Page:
Minimalist Running Shoes May Increase the Efficiency of the Feet in Absorbing Impact

A wealth of data has made the convincing case that running in minimalist running shoes may reduce a multitude of impact forces by encouraging low-impact mechanics such as a forefoot strike, greater knee flexion and better toe splay. Now more research has found another way minimalist running shoes may reduce impact during running and that is by improving the natural abilities of the arch to act as a shock absorber via increased arch mobility and compression, which may also reduce costly mechanical work on the lower leg. 

A 2014 study in the Journal of Athletic Training found that increased arch mobility during running may help contribute to injury prevention because of its direct effect on minimizing impact and preventing forceful engagements of the lower leg, such as excessive tibia (shin) eversion (shin turns outward) and internal rotation excursion which are known musculoskeletal stressors linked to injuries such as shin splints and runner’s knee.

The study found that restricted arch mobility (which is usually the case in narrow, stiff running shoes) sharply limited arch compression which led to higher rates of impact which in turn kicked into high gear more vigorous compensatory mechanical work of the lower leg to help absorb the pronounced impact during running.

Why Stiff Running Shoes May Cause Injury
In stiff, narrow running shoes, arch mobility is more restrictive, therefore the arch can no longer contribute to impact absorption efficiently because it has disrupted spatial ability to compress, bend and extend. A key consequence of this scenario is that impact may build up while running of which the lower leg may bear the expense of this, and may quickly make you injury prone. This is one reason tying your feet up in stiff, narrow running shoes may be unhelpful for injury prevention as compared with minimalist running shoes.

Conversely, injury prevention efforts targeting improving the functional strength of the feet, achieving low-impact running and helping you build more stable mechanics should involve the use of wide, flexible minimalist running shoes. This is because the barefoot-configured design encourages physical and mechanical engagements that increase the efficiency of the feet in holding your stride mechanics more stable and preventing increases in impacts from spreading out onto the rest of the leg.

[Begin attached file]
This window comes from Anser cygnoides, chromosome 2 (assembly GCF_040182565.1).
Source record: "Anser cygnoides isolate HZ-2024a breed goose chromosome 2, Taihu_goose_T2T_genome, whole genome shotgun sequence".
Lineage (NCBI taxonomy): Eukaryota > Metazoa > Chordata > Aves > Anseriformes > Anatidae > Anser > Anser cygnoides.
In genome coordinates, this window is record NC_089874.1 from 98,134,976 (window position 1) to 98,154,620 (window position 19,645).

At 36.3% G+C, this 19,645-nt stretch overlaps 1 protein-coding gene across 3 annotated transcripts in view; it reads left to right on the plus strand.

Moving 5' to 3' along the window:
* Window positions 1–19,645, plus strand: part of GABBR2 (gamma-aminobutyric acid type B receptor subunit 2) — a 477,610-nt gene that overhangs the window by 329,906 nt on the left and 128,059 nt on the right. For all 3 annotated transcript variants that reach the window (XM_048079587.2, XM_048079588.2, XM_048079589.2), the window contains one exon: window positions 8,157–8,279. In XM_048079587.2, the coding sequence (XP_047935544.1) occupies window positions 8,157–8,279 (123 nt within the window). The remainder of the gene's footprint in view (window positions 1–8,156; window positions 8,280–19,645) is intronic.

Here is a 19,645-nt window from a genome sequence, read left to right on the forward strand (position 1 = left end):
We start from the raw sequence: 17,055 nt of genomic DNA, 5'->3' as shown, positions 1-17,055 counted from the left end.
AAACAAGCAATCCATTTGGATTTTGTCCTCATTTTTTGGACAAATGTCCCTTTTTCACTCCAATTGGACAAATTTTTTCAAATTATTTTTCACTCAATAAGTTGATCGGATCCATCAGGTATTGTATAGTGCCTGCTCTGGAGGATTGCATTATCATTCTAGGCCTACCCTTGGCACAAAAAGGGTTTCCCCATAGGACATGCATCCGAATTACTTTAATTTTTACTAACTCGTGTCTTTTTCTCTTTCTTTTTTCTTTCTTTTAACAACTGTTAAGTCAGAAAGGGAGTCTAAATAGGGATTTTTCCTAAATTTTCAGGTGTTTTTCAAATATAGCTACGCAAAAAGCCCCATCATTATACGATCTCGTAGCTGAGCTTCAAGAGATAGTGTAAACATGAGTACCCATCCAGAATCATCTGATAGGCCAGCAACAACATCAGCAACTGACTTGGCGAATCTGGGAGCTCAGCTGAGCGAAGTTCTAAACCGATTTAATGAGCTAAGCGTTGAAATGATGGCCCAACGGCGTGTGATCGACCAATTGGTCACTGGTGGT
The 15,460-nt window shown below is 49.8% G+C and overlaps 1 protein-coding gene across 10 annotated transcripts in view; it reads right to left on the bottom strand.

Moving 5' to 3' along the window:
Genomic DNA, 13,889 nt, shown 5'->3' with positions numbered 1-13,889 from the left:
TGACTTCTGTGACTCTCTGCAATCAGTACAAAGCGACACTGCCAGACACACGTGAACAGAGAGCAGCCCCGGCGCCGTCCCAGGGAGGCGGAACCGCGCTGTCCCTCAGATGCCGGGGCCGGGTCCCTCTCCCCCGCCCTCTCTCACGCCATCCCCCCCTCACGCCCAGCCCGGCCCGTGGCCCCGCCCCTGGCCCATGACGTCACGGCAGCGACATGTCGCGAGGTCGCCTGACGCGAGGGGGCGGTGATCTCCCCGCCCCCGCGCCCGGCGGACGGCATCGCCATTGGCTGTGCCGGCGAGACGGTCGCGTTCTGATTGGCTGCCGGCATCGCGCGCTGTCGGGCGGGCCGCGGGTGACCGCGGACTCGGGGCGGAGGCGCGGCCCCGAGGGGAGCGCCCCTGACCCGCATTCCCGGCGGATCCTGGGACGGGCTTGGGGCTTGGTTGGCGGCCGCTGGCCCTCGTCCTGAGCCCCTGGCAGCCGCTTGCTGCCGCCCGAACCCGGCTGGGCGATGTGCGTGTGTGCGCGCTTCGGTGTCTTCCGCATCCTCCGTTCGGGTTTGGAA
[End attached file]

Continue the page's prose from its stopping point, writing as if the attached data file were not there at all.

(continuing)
Are Minimalist Shoes Good For Your Feet?
Running in minimalist running shoes or sandals, as shown above, may decrease your chances of injury because you’re more likely to have better mechanical stability since there’s no mechanical interference at the foot. There may also be less mechanical impact and strain on the leg which is resulted directly from the increased arch mobility and compression which help prevent increases in impact from spread out up the leg.

The study also found that the runners with greater arch mobility had reduced components of the vertical ground reaction force and loading rates which in turn reduced the need for greater compliance at other lower extremity joints, such as the knee as compared with runners with greater arch rigidity (i.e less arch mobility). Again, this means that when the arches have better mobility during running, impact may be less pronounced which may reduce mechanical strain because there may be less vigorous impact attenuation response on multiple sites of the leg.

Lastly, another reason rigid arches may strain more muscles in the lower leg during running is that the researchers found that runners with rigid arches processed a more intense degree of torsion across the lower leg of which this form of stress is correlated with an increased risk for shin fracture.

These findings are an obvious proof of concept that running in minimalist running shoes may actually decrease injurious conditions in a way that sustains by encouraging mechanical outputs that are good for minimizing competing forces while having more influence on strengthening the feet as compared with most conventional running shoes.

If you’ve enjoyed this article, you’ll love my content over at my YouTube channel, here, where I go into more detail about the evidenced-based facts on the performance and injury preventative advantages of forefoot running vs heel strike running.


References:

Nachbauer, W; Nigg, BM: Effects of arch height of the foot on ground reaction forces in running. Med. Sci. Sports Exercise 24:1264–1269, 1992.

Lees at el. Shock absorption during forefoot running and its relationship to medial longitudinal arch height. Foot & Ankle Inter, 2005;26(12) 1080-1088.

Willams et al. Increased medial longitudinal arch mobility, lower extremity kinematics, and ground reaction forces in high-arched runners. J Athl Train, 2014; 49(3):290-296.

Bretta Riches

"I believe the forefoot strike is the engine of endurance running..."

BSc Neurobiology; MSc Biomechanics candidate, ultra minimalist runner & founder of RunForefoot. I was a heel striker, always injured. I was inspired by the great Tirunesh Dibaba to try forefoot running. Now, I'm injury free. This is why I launched Run Forefoot, to advocate the health & performance benefits of forefoot running and to raise awareness on the dangers of heel striking, because the world needs to know.
Bretta Riches

P.S. Don't forget to check out the Run Forefoot Facebook Page, it's a terrific place to ask questions about forefoot running, barefoot running and injury. I'm always happy to help!